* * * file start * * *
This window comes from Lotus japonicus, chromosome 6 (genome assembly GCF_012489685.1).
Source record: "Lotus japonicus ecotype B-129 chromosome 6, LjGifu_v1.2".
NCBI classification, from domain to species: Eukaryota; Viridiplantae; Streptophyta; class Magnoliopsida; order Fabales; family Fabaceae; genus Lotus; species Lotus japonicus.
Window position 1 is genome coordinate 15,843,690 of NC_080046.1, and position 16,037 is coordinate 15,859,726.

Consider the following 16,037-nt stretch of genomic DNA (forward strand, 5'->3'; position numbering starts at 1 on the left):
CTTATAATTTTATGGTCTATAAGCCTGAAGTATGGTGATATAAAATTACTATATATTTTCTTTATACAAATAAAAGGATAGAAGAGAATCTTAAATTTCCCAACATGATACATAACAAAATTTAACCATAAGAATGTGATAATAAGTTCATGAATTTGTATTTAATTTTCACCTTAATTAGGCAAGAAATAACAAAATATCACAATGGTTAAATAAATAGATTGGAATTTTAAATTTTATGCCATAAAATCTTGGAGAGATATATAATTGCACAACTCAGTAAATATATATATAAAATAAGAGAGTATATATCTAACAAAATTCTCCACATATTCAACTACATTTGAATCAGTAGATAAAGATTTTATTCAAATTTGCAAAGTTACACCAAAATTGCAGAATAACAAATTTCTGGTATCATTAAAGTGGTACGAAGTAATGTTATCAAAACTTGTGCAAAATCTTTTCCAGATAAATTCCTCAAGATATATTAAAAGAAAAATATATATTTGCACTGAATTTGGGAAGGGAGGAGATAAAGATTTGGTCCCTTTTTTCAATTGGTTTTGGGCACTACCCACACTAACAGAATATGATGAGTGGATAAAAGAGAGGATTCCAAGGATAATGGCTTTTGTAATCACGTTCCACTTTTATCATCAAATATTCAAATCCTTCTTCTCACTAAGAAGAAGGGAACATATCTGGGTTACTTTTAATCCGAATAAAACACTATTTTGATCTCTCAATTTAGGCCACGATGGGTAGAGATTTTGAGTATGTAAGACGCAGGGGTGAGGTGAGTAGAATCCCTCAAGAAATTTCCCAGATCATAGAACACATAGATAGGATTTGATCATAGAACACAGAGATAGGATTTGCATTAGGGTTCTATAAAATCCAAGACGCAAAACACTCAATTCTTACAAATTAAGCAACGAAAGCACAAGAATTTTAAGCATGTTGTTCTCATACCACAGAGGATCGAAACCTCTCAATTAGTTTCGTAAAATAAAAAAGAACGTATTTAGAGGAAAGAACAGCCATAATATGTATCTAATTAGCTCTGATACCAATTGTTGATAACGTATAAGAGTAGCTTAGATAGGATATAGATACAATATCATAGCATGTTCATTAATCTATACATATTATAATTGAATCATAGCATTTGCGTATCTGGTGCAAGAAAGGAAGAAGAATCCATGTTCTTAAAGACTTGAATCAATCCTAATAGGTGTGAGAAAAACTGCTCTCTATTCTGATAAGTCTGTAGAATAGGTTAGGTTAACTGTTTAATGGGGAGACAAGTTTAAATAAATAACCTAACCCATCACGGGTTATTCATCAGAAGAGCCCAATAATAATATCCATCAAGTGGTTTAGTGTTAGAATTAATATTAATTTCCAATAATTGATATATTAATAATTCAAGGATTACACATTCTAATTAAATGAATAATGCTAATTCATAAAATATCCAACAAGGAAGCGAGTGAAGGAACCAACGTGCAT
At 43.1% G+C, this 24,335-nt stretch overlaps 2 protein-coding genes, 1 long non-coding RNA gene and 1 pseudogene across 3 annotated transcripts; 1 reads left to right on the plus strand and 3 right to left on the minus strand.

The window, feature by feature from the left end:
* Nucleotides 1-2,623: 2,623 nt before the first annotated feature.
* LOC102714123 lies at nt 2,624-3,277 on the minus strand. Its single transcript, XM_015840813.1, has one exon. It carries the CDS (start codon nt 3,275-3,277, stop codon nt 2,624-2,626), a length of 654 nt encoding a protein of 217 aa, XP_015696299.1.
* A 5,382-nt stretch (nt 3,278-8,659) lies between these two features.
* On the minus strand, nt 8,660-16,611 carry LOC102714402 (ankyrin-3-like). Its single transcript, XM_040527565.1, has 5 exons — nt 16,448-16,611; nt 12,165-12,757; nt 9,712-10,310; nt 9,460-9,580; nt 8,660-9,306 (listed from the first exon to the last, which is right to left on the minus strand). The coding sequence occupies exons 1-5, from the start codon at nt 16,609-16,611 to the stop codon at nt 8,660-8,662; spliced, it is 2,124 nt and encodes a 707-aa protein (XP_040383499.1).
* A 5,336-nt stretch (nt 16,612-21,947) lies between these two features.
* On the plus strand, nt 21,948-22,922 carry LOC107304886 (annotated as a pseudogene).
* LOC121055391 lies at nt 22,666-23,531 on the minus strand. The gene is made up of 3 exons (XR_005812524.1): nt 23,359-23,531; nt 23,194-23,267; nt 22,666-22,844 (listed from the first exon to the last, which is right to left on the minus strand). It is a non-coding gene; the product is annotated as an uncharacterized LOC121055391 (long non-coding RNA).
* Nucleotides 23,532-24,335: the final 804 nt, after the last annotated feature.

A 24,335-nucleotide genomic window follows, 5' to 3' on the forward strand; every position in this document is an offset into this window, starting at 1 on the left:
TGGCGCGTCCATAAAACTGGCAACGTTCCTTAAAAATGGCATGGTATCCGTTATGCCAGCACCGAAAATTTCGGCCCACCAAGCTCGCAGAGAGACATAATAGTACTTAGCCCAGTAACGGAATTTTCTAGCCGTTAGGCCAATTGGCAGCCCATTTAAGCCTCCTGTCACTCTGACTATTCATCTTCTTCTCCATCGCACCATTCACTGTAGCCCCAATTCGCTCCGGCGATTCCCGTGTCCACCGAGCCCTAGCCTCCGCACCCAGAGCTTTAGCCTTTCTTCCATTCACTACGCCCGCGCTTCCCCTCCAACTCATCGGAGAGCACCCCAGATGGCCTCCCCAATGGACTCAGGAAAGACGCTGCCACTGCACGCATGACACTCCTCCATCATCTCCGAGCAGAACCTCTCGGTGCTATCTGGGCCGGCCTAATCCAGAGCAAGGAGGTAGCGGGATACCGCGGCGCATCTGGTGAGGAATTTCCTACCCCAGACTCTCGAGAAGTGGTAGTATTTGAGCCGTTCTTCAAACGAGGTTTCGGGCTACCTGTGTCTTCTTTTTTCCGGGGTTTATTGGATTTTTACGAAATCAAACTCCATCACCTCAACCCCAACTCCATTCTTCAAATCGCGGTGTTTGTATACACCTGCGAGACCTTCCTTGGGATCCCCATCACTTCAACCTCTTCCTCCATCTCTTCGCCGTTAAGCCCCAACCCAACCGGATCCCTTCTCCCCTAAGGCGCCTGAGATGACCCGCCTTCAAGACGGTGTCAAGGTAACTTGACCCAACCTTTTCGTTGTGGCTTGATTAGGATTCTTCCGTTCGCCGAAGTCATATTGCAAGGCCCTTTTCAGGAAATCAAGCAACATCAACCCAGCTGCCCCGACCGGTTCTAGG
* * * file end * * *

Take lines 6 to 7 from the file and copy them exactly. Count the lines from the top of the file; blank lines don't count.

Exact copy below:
CTTATAATTTTATGGTCTATAAGCCTGAAGTATGGTGATATAAAATTACTATATATTTTCTTTATACAAATAAAAGGATAGAAGAGAATCTTAAATTTCCCAACATGATACATAACAAAATTTAACCATAAGAATGTGATAATAAGTTCATGAATTTGTATTTAATTTTCACCTTAATTAGGCAAGAAATAACAAAATATCACAATGGTTAAATAAATAGATTGGAATTTTAAATTTTATGCCATAAAATCTTGGAGAGATATATAATTGCACAACTCAGTAAATATATATATAAAATAAGAGAGTATATATCTAACAAAATTCTCCACATATTCAACTACATTTGAATCAGTAGATAAAGATTTTATTCAAATTTGCAAAGTTACACCAAAATTGCAGAATAACAAATTTCTGGTATCATTAAAGTGGTACGAAGTAATGTTATCAAAACTTGTGCAAAATCTTTTCCAGATAAATTCCTCAAGATATATTAAAAGAAAAATATATATTTGCACTGAATTTGGGAAGGGAGGAGATAAAGATTTGGTCCCTTTTTTCAATTGGTTTTGGGCACTACCCACACTAACAGAATATGATGAGTGGATAAAAGAGAGGATTCCAAGGATAATGGCTTTTGTAATCACGTTCCACTTTTATCATCAAATATTCAAATCCTTCTTCTCACTAAGAAGAAGGGAACATATCTGGGTTACTTTTAATCCGAATAAAACACTATTTTGATCTCTCAATTTAGGCCACGATGGGTAGAGATTTTGAGTATGTAAGACGCAGGGGTGAGGTGAGTAGAATCCCTCAAGAAATTTCCCAGATCATAGAACACATAGATAGGATTTGATCATAGAACACAGAGATAGGATTTGCATTAGGGTTCTATAAAATCCAAGACGCAAAACACTCAATTCTTACAAATTAAGCAACGAAAGCACAAGAATTTTAAGCATGTTGTTCTCATACCACAGAGGATCGAAACCTCTCAATTAGTTTCGTAAAATAAAAAAGAACGTATTTAGAGGAAAGAACAGCCATAATATGTATCTAATTAGCTCTGATACCAATTGTTGATAACGTATAAGAGTAGCTTAGATAGGATATAGATACAATATCATAGCATGTTCATTAATCTATACATATTATAATTGAATCATAGCATTTGCGTATCTGGTGCAAGAAAGGAAGAAGAATCCATGTTCTTAAAGACTTGAATCAATCCTAATAGGTGTGAGAAAAACTGCTCTCTATTCTGATAAGTCTGTAGAATAGGTTAGGTTAACTGTTTAATGGGGAGACAAGTTTAAATAAATAACCTAACCCATCACGGGTTATTCATCAGAAGAGCCCAATAATAATATCCATCAAGTGGTTTAGTGTTAGAATTAATATTAATTTCCAATAATTGATATATTAATAATTCAAGGATTACACATTCTAATTAAATGAATAATGCTAATTCATAAAATATCCAACAAGGAAGCGAGTGAAGGAACCAACGTGCAT
At 43.1% G+C, this 24,335-nt stretch overlaps 2 protein-coding genes, 1 long non-coding RNA gene and 1 pseudogene across 3 annotated transcripts; 1 reads left to right on the plus strand and 3 right to left on the minus strand.